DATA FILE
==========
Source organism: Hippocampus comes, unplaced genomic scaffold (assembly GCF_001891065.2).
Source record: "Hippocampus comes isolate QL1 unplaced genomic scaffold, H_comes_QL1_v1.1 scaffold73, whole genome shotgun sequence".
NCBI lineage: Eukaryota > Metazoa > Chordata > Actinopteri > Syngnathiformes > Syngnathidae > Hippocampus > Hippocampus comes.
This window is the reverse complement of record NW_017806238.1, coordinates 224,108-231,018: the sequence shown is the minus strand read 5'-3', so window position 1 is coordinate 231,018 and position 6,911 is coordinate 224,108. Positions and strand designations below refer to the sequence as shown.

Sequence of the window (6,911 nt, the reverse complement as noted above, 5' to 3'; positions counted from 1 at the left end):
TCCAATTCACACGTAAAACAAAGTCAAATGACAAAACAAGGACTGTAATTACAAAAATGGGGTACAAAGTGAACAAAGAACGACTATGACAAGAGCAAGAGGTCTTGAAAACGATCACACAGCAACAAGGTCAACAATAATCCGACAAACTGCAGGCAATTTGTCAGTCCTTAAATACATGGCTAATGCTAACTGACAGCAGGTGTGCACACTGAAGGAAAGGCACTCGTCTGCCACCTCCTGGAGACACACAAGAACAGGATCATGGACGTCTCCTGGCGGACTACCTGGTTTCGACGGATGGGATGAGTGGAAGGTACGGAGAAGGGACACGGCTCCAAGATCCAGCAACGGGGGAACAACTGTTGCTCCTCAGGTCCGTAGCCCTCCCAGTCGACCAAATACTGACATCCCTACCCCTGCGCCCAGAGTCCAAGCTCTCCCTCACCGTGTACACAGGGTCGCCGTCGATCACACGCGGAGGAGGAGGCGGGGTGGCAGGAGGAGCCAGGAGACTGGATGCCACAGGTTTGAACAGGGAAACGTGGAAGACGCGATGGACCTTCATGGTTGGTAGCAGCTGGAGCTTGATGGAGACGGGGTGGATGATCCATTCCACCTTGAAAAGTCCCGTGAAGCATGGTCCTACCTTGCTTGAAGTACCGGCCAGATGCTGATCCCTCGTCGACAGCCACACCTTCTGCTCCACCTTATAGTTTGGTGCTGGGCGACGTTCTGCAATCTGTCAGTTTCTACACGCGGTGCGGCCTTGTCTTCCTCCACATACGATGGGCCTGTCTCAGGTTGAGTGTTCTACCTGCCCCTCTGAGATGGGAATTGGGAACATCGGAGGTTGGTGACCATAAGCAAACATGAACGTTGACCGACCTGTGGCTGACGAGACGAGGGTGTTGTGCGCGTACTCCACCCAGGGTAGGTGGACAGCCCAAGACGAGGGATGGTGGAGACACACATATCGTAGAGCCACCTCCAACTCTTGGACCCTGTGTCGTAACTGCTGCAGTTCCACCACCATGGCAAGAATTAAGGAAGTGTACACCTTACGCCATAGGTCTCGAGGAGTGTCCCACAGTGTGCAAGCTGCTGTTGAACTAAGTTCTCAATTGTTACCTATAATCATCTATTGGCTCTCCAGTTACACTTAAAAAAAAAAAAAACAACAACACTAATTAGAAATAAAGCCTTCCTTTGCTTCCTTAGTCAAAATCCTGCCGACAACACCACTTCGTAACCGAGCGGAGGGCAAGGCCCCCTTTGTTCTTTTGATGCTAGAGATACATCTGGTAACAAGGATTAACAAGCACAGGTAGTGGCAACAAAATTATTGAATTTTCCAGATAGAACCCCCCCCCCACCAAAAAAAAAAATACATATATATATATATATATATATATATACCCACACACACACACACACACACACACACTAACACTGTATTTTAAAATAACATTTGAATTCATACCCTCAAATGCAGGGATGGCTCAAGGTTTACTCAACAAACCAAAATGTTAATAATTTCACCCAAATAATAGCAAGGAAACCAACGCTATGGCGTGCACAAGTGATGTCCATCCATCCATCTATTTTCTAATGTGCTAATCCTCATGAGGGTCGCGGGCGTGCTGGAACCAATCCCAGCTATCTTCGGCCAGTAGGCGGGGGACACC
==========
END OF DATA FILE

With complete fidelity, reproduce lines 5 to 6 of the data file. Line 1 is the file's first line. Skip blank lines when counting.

Sequence of the window (6,911 nt, the reverse complement as noted above, 5' to 3'; positions counted from 1 at the left end):
TCCAATTCACACGTAAAACAAAGTCAAATGACAAAACAAGGACTGTAATTACAAAAATGGGGTACAAAGTGAACAAAGAACGACTATGACAAGAGCAAGAGGTCTTGAAAACGATCACACAGCAACAAGGTCAACAATAATCCGACAAACTGCAGGCAATTTGTCAGTCCTTAAATACATGGCTAATGCTAACTGACAGCAGGTGTGCACACTGAAGGAAAGGCACTCGTCTGCCACCTCCTGGAGACACACAAGAACAGGATCATGGACGTCTCCTGGCGGACTACCTGGTTTCGACGGATGGGATGAGTGGAAGGTACGGAGAAGGGACACGGCTCCAAGATCCAGCAACGGGGGAACAACTGTTGCTCCTCAGGTCCGTAGCCCTCCCAGTCGACCAAATACTGACATCCCTACCCCTGCGCCCAGAGTCCAAGCTCTCCCTCACCGTGTACACAGGGTCGCCGTCGATCACACGCGGAGGAGGAGGCGGGGTGGCAGGAGGAGCCAGGAGACTGGATGCCACAGGTTTGAACAGGGAAACGTGGAAGACGCGATGGACCTTCATGGTTGGTAGCAGCTGGAGCTTGATGGAGACGGGGTGGATGATCCATTCCACCTTGAAAAGTCCCGTGAAGCATGGTCCTACCTTGCTTGAAGTACCGGCCAGATGCTGATCCCTCGTCGACAGCCACACCTTCTGCTCCACCTTATAGTTTGGTGCTGGGCGACGTTCTGCAATCTGTCAGTTTCTACACGCGGTGCGGCCTTGTCTTCCTCCACATACGATGGGCCTGTCTCAGGTTGAGTGTTCTACCTGCCCCTCTGAGATGGGAATTGGGAACATCGGAGGTTGGTGACCATAAGCAAACATGAACGTTGACCGACCTGTGGCTGACGAGACGAGGGTGTTGTGCGCGTACTCCACCCAGGGTAGGTGGACAGCCCAAGACGAGGGATGGTGGAGACACACATATCGTAGAGCCACCTCCAACTCTTGGACCCTGTGTCGTAACTGCTGCAGTTCCACCACCATGGCAAGAATTAAGGAAGTGTACACCTTACGCCATAGGTCTCGAGGAGTGTCCCACAGTGTGCAAGCTGCTGTTGAACTAAGTTCTCAATTGTTACCTATAATCATCTATTGGCTCTCCAGTTACACTTAAAAAAAAAAAAAACAACAACACTAATTAGAAATAAAGCCTTCCTTTGCTTCCTTAGTCAAAATCCTGCCGACAACACCACTTCGTAACCGAGCGGAGGGCAAGGCCCCCTTTGTTCTTTTGATGCTAGAGATACATCTGGTAACAAGGATTAACAAGCACAGGTAGTGGCAACAAAATTATTGAATTTTCCAGATAGAACCCCCCCCCCACCAAAAAAAAAAATACATATATATATATATATATATATATATACCCACACACACACACACACACACACACACTAACACTGTATTTTAAAATAACATTTGAATTCATACCCTCAAATGCAGGGATGGCTCAAGGTTTACTCAACAAACCAAAATGTTAATAATTTCACCCAAATAATAGCAAGGAAACCAACGCTATGGCGTGCACAAGTGATGTCCATCCATCCATCTATTTTCTAATGTGCTAATCCTCATGAGGGTCGCGGGCGTGCTGGAACCAATCCCAGCTATCTTCGGCCAGTAGGCGGGGGACACC